Definition & Overview
An infraumbilical panniculectomy is the excision of excessive skin and subcutaneous tissue in the abdomen. It can be combined with lipectomy, which is the surgical removal of fatty tissue from different body parts, including the abdomen, to achieve better cosmetic results.
An infraumbilical panniculectomy with lipectomy is performed to remove the overhang of skin and subcutaneous fat that commonly appears in the lower abdominal area, which is called the panniculus. The procedure often becomes necessary for overweight or obese patients.
A panniculectomy can be performed either for medical or cosmetic reasons. There are some criteria that have to be met for it to be considered medical in nature. Unless such criteria are met, the procedure is deemed cosmetic.
Who Should Undergo and Expected Results
An infraumbilical panniculectomy with lipectomy is a medically necessary procedure for obese and overweight patients with a panniculus. These patients typically present with the following symptoms in their lower abdominal area:
- Excess skin
- Stretch marks
- Open wounds below the skin folds
Patients who have a panniculus may find it difficult to maintain good hygiene in the lower abdominal area. The excess skin can also interfere with movements in severe cases.
An infraumbilical panniculectomy becomes medically necessary if the following conditions are met:
- The panniculus hangs up to or even below the pubic symphysis
- The patient has lost weight but still suffers from a panniculus for at least one year
- The panniculus impairs movements or hinders the patient from having a normal life
- The panniculus causes complications that do not respond to treatment within six months, such as:
- Tissue necrosis
- Chronic intertrigo
- Exfoliative dermatitis
- Febrile neutrophilic dermatosis
- Other erythematous conditions
A panniculus is also medically removed if it deforms the abdominal region. The degree of deformity is graded based on the size of this “apron of skin”.
- Grade 1 – The panniculus reaches the pubic hairline but not the genitals.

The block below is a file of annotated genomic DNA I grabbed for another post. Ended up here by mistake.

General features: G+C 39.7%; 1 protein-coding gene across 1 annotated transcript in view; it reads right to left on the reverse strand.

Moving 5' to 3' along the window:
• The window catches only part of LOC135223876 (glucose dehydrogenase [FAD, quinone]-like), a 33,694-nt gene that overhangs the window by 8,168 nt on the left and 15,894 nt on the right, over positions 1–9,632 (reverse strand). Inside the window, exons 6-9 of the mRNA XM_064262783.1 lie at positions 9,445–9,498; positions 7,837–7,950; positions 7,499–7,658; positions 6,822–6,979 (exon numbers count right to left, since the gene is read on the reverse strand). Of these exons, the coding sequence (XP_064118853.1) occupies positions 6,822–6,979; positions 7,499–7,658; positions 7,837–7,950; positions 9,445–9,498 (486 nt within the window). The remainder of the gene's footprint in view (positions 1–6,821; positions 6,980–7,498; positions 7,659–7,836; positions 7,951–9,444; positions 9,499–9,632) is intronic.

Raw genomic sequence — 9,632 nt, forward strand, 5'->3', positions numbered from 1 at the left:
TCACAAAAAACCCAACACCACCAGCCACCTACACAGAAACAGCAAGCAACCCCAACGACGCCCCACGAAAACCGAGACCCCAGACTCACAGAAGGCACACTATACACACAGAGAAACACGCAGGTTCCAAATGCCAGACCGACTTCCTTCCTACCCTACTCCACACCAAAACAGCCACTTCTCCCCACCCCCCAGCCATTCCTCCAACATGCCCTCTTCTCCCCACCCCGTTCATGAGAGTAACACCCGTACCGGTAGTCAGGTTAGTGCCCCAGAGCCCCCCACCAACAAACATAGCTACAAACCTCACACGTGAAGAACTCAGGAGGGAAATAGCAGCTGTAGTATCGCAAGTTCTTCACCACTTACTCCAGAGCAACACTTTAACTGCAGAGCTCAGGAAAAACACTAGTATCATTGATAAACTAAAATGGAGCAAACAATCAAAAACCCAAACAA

- Grade 2 – The panniculus covers the genitals.
- Grade 3 – The panniculus covers the upper thigh.
- Grade 4 – The panniculus covers the middle thigh.
- Grade 5 – The panniculus reaches down to the knees (or even below).
On the other hand, infraumbilical panniculectomy with lipectomy is considered cosmetic in nature when combined with any of the following procedures:
- Abdominoplasty – A surgical procedure used to remove excess fat and skin from the abdominal area.
- Umbilical transposition – A surgical procedure that improves the appearance of the belly button.
- Fascial plication – A procedure that tightens the abdominal muscles.
A panniculectomy is also not medically necessary if it is used only to:
- Relieve neck and back pain caused by spinal stress
- Improve a patient’s post-pregnancy body after childbirth
How is the Procedure Performed?
A surgeon performs an infraumbilical panniculectomy with lipectomy with the following steps:
- The patient is placed under general anaesthesia.
- The surgeon makes a hipbone-to-hipbone incision above the pubic area.
- The surgeon then removes a wedge of excess skin and subcutaneous tissue. In a basic panniculectomy, the surgeon is not concerned about the appearance of the abdomen. This means that the abdominal muscles and the belly button are left untouched.
- The patient will be asked to stay in the hospital overnight. Pain can be managed with oral pain medications.
- The doctor will check on the patient the day after the procedure. During this initial post-operative checkup, the dressing on the wound is changed. The wound is also checked for signs of severe bleeding or fluid collection.
- If the surgeon had placed drains on the wound, the patient is asked to go back a week after to have them removed.
The whole procedure can take anywhere from two to five hours depending on the severity of the patient’s condition. It can be performed alone or in combination with other procedures that can improve the appearance of the abdominal area.
In a cosmetic panniculectomy, the surgeon may also perform surgery on the abdominal muscles, which are often widened due to the excess weight and tissue of the panniculus. The surgeon may even relocate the belly button. If these procedures are performed, the surgery is closer to an abdominoplasty rather than a panniculectomy.
Possible Risks and Complications
Patients who undergo an infraumbilical panniculectomy are at risk of:
- Blood clot
- Injury to the blood vessels and nerves
- Injury to the surrounding structures
- Poor cosmetic result
- Deep venous thromboembolism
- Pulmonary embolism
- Fluid buildup
- Allergic reaction to anaesthesia
In some cases, the patient may require a revision surgery.
Salunke AA, Rajkumar KS, Nambi GI, Chaudhari VA. “Massive panniculectomy: A novel method of treatment of postlaparotomy wound dehiscence in morbid obesity.” Can J Surg. 2014 Apr; 57(2): E53-E54.
Micha JP, Rettenmaier MA, Francis L, Willenberg R, Brown JV. “Medically necessary panniculectomy to facilitate gynecologic cancer surgery in morbidly obese patients.” Journal of Pelvic Surgery. 1999 January; 5(1): 61.